Powering a Sustainable Future

When Blaxland, Wentworth & Lawson forged a path through the Blue Mountains, they unlocked the potential this vast landscape has to offer. (The Blue Mountain pioneers, lithograph by M. Emile Ulm, Sydney Mail, 1880)

And it’s not just us. The world is going through a trend where the advent of modern mechanical agricultural equipment is emptying the countryside’s and enlarging cities. Those farm workers who aren’t I.T. experts are becoming cannon fodder for the factories. 50% of the world’s population now live in cities and tens of thousands join that throng every day. Imagine a world population of 7.5 billion people on the planet, 4 billion are living in congested cities competing for power, water, even oxygen.

Urban Growth Is Reality Every time a world bank gives 100 John Deere tractors to a previously primitive agricultural Third World country we put hundreds of men and women out of work. Where else do they have to go but the cities. Once there, they require food and fibre but are unable to provide it themselves. It still has to come from farms somewhere on the planet. The work they must do must be peripheral to those primary functions that keep the human race alive. A man living in a cupboard-sized room in Hong Kong produces no food or fibre but still has to eat and be clothed.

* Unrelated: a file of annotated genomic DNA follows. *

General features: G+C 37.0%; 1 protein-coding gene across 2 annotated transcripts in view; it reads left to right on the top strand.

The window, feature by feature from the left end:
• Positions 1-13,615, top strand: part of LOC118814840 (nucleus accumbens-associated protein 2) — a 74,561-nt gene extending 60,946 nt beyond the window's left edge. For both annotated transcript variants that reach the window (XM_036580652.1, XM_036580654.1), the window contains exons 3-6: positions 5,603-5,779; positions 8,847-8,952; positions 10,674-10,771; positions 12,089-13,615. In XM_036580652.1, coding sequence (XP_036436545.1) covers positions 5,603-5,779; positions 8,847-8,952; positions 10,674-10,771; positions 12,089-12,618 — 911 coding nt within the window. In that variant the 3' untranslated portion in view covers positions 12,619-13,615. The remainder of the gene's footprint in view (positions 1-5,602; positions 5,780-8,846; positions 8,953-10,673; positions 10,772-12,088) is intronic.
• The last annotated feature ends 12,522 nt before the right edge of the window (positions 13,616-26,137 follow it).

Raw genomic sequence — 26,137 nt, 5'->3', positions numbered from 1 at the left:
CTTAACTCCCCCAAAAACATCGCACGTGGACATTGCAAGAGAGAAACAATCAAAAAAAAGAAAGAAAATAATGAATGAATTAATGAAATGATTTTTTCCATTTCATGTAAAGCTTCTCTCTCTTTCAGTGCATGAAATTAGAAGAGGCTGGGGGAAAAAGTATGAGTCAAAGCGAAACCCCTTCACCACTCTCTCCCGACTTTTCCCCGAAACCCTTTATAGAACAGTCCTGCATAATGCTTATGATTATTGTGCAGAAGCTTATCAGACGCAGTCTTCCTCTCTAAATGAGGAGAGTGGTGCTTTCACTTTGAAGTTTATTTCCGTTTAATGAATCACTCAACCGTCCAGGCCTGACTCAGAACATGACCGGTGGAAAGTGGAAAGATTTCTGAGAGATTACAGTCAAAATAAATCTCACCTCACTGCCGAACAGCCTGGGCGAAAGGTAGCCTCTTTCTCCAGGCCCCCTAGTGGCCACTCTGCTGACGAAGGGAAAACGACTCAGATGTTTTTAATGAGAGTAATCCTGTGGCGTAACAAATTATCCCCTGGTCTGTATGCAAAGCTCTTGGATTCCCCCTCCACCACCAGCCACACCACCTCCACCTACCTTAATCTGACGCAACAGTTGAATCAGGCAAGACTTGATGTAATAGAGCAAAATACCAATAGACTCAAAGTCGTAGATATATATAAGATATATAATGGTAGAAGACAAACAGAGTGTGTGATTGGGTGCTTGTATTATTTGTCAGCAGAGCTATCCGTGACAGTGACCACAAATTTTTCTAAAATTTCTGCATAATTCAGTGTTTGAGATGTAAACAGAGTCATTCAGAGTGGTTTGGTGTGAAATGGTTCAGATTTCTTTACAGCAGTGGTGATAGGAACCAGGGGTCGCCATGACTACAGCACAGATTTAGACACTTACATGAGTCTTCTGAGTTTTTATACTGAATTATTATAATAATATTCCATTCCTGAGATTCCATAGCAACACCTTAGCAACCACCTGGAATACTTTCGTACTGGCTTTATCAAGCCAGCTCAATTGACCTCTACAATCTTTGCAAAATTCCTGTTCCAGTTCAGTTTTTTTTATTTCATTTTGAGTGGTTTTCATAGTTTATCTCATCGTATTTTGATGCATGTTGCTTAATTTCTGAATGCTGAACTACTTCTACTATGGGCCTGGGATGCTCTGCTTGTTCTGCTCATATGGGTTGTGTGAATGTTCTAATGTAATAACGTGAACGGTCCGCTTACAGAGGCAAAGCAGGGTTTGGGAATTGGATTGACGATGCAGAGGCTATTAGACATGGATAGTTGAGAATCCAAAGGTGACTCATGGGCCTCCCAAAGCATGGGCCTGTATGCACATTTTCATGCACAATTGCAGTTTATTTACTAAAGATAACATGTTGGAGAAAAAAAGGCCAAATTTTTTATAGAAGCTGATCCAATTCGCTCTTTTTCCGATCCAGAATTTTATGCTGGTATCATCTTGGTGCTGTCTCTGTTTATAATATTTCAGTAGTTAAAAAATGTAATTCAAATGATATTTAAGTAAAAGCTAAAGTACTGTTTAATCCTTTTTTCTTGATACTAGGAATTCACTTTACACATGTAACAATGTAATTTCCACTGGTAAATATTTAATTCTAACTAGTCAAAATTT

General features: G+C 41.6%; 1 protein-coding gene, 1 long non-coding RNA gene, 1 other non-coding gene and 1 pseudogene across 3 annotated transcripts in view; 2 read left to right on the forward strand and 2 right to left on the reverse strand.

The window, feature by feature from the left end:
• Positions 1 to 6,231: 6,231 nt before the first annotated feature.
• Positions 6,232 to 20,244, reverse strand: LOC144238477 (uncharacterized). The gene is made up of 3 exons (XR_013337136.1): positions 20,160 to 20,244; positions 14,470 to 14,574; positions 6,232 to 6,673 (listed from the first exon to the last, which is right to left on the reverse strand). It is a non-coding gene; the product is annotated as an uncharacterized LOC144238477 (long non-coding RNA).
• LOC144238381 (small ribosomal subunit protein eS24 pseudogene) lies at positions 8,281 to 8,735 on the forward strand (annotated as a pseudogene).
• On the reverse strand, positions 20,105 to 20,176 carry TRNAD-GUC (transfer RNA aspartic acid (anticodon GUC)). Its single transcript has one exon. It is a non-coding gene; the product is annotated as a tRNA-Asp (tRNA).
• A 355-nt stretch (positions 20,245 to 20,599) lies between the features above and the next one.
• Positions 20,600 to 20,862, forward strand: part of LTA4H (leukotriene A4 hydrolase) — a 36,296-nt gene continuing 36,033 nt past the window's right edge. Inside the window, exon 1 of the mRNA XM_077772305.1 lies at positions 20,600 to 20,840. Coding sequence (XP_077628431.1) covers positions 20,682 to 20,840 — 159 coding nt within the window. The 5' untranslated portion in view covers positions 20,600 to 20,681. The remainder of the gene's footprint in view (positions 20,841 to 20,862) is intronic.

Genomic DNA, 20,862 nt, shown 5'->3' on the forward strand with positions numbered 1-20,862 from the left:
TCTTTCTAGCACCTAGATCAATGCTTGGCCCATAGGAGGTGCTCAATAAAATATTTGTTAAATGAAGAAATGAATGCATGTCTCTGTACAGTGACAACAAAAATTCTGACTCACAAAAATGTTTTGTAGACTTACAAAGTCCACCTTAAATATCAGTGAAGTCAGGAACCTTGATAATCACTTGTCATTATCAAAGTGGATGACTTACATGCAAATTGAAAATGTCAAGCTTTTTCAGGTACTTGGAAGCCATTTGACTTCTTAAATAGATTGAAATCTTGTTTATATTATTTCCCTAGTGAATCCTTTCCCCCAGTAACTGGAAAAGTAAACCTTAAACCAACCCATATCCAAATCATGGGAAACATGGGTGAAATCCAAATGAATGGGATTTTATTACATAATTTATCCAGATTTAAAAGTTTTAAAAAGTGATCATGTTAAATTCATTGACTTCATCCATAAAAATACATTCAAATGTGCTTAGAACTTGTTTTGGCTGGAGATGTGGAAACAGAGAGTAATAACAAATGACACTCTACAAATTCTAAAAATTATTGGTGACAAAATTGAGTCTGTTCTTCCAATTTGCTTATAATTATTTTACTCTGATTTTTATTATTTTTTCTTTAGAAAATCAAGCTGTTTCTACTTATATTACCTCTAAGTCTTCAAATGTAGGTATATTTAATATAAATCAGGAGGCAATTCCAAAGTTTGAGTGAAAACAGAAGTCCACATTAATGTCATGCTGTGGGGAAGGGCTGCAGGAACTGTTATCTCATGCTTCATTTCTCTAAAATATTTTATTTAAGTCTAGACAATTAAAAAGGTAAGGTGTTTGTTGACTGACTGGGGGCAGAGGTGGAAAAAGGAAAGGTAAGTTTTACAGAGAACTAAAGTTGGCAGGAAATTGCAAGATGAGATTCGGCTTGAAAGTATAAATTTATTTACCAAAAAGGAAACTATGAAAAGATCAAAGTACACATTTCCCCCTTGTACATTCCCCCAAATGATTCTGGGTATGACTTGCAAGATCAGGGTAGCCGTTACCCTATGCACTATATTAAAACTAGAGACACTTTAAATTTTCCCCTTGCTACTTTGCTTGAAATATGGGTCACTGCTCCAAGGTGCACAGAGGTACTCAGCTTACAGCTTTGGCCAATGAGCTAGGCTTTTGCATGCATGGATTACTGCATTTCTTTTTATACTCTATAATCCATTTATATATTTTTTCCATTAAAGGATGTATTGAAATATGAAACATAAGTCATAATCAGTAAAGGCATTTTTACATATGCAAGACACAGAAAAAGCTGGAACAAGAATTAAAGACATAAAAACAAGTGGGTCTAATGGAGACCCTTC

Australia’s Part in this Steady but Inevitable Global Transformation There may be only 25 million of us but we have a major role. With $60 billion worth of agricultural production each year, even with gluttonous appetites we can only consume around $20 billion of it.

Did you know you can access the latest issue of Waste + Water Management Australia via Informit? The Informit Engineering Collection is an ever expanding resource covering aspects of waste and water management – recycling, greenwaste processing, waste minimisation, planning, safety, water treatment and water sensitive urban design. The database offers an extensive variety of resources including journals, trade publications, reports and conference proceedings.